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The business model for organizational diversity states that “diverse” organizations have a competitive advantage over non-“diverse organizations. These advantages arise from increased creativity,1 problem solving,2,3 decision making,4 and overall quality of results,5 among other observed outcomes. Within academia, increasing diversity benefits performance and persistence of students by reducing the deleterious effects of solo status (being the only representative of a social group)/tokenism (member of a minority social group in a given organization) and stereotype threat.

The business model for or-ganizational diversity states that “diverse” organizations have a competitive advantage over non-“diverse organizations. These advantages arise from increased creativity,1 problem solving,2,3 decision making,4 and overall quality of results,5 among other observed outcomes. Within academia, increasing diversity benefits performance and persistence of students by reducing the deleterious effects of solo status (being the only representative of a social group)/tokenism (member of a minority social group in a given organization) and stereotype threat.

People with disabilities are an underrepresented group in materials science and, more broadly, in science, technology, engineering, and mathematics (STEM) fields. However, inclusion of persons with disabilities is often left out in the drive to increase diversity. Efforts to increase diversity in PhD-level leadership positions have not resulted in significant gains among people who identify as having a disability. This article presents the status of people with disabilities in the STEM pipeline, examines reasons why there has been little progress in increasing doctorate degree attainment for people with disabilities in STEM, and discusses possible ways to get people with disabilities to become more active in advanced STEM careers. While the data presented here come solely from the United States and lack granularity to pinpoint the status of persons with disabilities in materials science and engineering, the concepts addressed are transferable to both materials science and engineering, in particular, and to other countries in general.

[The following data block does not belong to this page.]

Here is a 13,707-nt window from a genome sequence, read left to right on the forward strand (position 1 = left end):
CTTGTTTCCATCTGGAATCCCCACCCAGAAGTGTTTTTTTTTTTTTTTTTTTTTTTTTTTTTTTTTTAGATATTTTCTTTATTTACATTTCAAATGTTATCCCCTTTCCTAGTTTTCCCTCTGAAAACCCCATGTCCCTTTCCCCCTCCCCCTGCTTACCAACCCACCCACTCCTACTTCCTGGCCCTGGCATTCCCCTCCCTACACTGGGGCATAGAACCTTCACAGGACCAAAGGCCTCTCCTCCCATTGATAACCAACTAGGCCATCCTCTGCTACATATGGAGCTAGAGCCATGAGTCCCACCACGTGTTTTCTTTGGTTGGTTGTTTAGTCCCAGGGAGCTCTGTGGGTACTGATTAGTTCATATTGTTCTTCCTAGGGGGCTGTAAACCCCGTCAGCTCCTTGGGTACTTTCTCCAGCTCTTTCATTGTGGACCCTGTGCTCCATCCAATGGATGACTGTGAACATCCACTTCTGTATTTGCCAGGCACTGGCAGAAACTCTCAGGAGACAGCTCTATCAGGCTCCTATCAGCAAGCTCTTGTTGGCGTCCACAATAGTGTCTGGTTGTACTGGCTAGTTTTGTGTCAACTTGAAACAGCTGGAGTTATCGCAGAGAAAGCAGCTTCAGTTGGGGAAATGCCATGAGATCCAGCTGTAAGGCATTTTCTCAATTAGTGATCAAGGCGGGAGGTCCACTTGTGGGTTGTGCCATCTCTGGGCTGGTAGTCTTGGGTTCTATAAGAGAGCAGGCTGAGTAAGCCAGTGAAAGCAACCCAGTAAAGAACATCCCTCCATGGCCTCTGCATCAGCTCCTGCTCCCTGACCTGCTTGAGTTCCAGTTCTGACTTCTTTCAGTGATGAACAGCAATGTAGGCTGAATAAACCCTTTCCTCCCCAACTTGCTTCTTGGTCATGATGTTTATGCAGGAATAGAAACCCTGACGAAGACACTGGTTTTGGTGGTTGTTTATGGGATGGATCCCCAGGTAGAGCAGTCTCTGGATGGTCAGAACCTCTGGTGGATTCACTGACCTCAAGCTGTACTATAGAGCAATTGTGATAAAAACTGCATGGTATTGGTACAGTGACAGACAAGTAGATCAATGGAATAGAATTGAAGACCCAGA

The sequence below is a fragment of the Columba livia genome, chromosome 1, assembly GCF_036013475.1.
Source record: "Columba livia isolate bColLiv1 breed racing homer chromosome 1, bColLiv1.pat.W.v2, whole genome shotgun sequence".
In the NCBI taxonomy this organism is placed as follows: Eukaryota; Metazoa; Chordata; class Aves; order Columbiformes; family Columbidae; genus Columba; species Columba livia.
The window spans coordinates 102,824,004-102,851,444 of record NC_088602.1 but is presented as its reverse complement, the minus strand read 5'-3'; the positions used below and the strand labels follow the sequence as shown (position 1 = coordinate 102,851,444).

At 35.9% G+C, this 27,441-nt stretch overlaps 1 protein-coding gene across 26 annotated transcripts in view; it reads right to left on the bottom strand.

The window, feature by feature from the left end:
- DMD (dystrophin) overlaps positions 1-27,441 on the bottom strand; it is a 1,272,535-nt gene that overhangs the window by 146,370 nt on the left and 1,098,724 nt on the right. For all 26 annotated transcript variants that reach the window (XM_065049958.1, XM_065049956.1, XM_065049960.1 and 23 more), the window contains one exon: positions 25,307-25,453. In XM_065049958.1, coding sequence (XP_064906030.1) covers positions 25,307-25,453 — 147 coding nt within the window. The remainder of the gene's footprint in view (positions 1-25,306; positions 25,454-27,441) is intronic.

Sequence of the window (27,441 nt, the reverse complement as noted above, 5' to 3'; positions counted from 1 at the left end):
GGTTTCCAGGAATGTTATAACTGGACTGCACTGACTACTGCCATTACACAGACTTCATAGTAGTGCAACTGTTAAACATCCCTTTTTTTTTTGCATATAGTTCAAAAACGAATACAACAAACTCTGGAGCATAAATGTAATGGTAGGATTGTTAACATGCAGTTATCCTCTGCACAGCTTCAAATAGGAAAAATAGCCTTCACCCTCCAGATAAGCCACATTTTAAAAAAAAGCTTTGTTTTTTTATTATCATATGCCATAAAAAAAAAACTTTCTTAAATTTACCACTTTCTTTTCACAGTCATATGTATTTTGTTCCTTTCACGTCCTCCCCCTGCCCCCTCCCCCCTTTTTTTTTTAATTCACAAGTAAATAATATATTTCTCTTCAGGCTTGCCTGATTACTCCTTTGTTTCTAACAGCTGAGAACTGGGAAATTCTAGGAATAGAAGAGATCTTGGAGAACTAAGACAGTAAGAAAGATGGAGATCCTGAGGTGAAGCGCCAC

Degree attainment in STEM fields

Accurate numbers for people with disabilities are difficult to obtain and vary with the survey methodology, how disability is defined, and how the questions are phrased. The US Census Bureau 2011–2015 American Community Survey estimates 5.8% of the noninstitutionalized population of US citizens and permanent residents between the ages of 18 and 34 years have a disability.6 The US Census Bureau 2010 Survey of Income and Program Participation estimates that 12.2% of the noninstitutionalized US population between ages 6 and 14 years have a disability,7 and 16.6% of those 21 to 64 years working age in the US population have a disability.8 At the same time, approximately 9% of K–12 students are enrolled in Individuals with Disabilities Education Act (IDEA) programs.9 The IDEA data are perhaps the most reliable and informative metric because they hinge on the actual percentage of students who receive classroom accommodations for a disability; “disability” is functionally defined as an impairment that requires accommodations for the student to reach his/her educational potential. Table I lists the distribution of specific measures of disabilities among grade-school-aged children and highlights the difficulty in quantifying the number of people with a disability.8 It is unclear how a person with an amputated arm, severe depression, or anxiety would fit in this rubric. This distribution would change, and numbers would generally increase among an older population.

Table I. Prevalence of specific measures of disabilities among children younger than 15 years in the United States.8 This gives a snapshot of the distribution of disabilities that may be encountered in an educational setting. As the population ages, the prevalence will shift and increase in most cases.